Santa Maria del Fiore

Santa Maria del Fiore is our main Cathedral in town, religious and economic centre since the Middle Age. It has been consacrated to the St. Mary of the Flower, for many reasons, for example cause the white lily is symbol of Florence, or because of the shape, but mainly cause she was the mum of Jesus.

An ancient church, Santa Reparata, was already there since the IV century a.c. but it was replaced by a new gigantic Cathedral, which was started on September 8th 1296 by the knowledgeable architect Arnolfo di Cambio, who actually at the same time was working on Palazzo Vecchio, Santa Croce and the city wall, so refreshing the style all over Florence!

It took more than 150 years to accomplish this beautiful church - in 1436 Brunelleschi just finished the famous Dome, the largest and biggest dome ever built after the roman Pantheon one.

It took actually even more to finish the Cathedral, if you consider that the façade was made only at the end of 19th century!!!

The Duomo is the 3rd larger church in the world, after St. Peter in Rome and St. Paul in London. Inside, it possible to stand up to 40,000 people!

While the decoration of the outside is super rich, the inside is very plain and great inspiration for prayers - you feel so "small" inside, compared to the bigness of this church.

Entrance is free of charge.

the Beautiful Cupola

Amazing façade, finished at the end of 19th century!

Huge and plain interior

Frescoed Cupola by Giorgio Vasari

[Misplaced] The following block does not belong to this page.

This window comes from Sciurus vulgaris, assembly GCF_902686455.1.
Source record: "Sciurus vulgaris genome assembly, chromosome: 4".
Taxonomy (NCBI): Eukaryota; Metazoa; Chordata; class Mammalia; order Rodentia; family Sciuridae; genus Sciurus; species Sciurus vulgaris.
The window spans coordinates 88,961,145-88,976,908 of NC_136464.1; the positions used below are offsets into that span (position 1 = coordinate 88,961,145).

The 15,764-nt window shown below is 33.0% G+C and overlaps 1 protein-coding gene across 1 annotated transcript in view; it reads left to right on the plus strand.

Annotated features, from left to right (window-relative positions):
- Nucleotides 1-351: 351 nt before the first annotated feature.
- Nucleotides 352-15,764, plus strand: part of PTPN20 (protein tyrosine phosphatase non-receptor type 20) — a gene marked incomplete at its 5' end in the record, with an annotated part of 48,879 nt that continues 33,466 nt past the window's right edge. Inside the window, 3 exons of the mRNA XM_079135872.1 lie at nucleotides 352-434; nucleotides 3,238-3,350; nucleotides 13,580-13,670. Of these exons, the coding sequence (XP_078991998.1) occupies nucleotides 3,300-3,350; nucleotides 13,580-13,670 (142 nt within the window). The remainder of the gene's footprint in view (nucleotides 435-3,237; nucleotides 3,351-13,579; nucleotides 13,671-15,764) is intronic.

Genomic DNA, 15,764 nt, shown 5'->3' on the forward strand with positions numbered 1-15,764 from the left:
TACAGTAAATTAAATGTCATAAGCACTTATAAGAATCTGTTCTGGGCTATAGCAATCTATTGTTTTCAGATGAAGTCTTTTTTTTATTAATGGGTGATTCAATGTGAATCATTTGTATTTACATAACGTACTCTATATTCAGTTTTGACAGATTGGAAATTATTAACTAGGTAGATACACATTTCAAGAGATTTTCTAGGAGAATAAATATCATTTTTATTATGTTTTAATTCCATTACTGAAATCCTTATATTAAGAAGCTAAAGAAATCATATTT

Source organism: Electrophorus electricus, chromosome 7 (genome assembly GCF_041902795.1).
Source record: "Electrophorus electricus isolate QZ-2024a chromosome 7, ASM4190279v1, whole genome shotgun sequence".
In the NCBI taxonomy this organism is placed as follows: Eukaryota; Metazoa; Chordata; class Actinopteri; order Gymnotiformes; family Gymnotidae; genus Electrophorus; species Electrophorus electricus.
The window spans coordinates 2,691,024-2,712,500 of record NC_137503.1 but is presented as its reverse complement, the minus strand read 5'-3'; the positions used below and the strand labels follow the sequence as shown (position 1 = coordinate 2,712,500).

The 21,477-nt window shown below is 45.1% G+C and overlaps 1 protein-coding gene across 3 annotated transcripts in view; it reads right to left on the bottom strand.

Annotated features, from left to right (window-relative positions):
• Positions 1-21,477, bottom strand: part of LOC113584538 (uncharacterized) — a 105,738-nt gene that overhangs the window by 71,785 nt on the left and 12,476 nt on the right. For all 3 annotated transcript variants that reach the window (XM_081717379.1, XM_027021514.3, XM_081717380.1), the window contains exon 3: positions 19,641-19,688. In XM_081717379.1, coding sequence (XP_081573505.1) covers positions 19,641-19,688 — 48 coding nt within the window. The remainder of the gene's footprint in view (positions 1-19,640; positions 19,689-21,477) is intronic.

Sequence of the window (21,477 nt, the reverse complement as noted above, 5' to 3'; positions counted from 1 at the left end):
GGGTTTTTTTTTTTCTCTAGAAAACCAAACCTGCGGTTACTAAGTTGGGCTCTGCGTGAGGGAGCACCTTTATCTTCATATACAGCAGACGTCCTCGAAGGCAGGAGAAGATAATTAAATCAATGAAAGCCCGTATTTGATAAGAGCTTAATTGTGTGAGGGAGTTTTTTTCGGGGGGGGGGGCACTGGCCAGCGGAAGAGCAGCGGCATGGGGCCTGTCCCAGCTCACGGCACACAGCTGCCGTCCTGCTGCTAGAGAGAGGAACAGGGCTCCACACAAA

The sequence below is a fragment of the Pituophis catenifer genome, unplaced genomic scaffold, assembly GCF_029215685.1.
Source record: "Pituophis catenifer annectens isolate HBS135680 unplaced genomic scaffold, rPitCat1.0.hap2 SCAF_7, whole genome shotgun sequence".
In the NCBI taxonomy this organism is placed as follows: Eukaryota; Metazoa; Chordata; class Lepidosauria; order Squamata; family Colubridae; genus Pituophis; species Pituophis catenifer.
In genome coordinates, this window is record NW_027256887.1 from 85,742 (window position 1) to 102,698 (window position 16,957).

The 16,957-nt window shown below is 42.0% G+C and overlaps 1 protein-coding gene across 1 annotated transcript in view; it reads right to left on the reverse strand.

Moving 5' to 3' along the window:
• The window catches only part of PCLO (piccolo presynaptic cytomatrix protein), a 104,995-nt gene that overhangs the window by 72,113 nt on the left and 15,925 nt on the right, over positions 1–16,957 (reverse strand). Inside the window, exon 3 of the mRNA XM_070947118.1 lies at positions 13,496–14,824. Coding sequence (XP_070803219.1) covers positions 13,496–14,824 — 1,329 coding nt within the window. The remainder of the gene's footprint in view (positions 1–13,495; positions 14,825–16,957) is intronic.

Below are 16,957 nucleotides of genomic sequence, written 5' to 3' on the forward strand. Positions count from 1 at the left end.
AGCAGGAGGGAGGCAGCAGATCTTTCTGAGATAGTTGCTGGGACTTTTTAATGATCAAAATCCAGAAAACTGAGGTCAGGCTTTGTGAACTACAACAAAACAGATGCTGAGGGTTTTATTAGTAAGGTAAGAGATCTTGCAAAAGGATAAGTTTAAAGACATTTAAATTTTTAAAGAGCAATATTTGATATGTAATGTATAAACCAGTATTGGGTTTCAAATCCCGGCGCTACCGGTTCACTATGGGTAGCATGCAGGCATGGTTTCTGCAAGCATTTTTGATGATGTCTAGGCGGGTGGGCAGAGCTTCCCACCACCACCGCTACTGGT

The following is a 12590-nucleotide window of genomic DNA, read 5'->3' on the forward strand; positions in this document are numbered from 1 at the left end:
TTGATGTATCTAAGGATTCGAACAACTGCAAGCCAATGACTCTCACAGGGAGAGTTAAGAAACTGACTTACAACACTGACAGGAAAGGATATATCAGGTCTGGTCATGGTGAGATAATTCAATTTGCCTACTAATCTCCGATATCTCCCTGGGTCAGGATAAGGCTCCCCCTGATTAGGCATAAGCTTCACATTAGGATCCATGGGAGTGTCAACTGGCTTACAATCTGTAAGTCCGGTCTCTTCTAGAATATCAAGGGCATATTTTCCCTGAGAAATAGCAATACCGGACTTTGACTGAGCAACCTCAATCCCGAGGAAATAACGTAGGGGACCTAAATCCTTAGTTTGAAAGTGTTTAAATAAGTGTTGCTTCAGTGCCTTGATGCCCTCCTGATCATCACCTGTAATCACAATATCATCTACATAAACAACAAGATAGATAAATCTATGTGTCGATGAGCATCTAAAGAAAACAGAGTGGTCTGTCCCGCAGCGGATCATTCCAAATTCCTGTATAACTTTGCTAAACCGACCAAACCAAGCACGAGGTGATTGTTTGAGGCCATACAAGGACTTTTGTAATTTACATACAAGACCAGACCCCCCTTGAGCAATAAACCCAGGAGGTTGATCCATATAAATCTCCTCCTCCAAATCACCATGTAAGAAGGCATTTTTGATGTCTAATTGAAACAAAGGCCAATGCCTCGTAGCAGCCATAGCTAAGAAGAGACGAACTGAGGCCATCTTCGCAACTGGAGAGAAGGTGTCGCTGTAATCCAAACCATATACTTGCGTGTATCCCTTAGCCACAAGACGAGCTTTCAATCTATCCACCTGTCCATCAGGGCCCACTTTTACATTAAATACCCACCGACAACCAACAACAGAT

Representation of Divine Commedy of Dante

Arnolfo di Cambio - the architect who restyled Florence


Brancacci Chapel

On the right side of the transept of Santa Maria del Carmine church you can find a jewel of first Renaissance painting: Brancacci Chapel, painted by a young Masaccio,his older master/collegue Masolino da Panicale, and some 50 years later additions by Filippino Lippi.
Brancaccis were an important florentine family, connected to the Medici family - Felice Brancacci commissionated the cycle based on Saint Peter, because of his ancestor named Pietro and mostly because at those times depicting St. Peter, being the first Pope of Catholic Church, meant basically being connected, very well connected, to the Papacy.
Two main painters worked on this chapel: Masolino da Panicale, and a 23 years old Masaccio, much younger than Masolino, and recently considered as collegue instead of pupil, because of his outstanding and innovate artistic talent, so different from Masolino.

Brancacci Chapel is the perfect place to understand and appreciate the changing from late Gothic Style to the early Renaissance, that introduce a new body study, basing on classic measures, and a new emotion of the faces, plus a considering skill to represent tridimension and perspective.

Check how differently Adam and Eve are represented. Amazing.

Left side: Masolino right side Masaccio (photo source voxnova)

This chapel miraculously survived to a tragic fire that in 1771 destroyed all the Church. Frescos were all blacken by smoke and soot - it was not possible to see how the real colours were... until behind an altar they discovered an undamaged piece of fresco, and that helped to restore and give new life and brilliance to this incredible masterpiece.

If you have the bad idea to visit by yourself instead that with me :) just kidding of course, then I suggest you to see the dvd that is shown before entering in the Chapel, interesting and impressive, seeing closer the frescos with music in the background.

Brancacci Chapel

Masaccio's Adam and Eve

Two stylish Florentine - by Masolino

My favourite: this body seems so real


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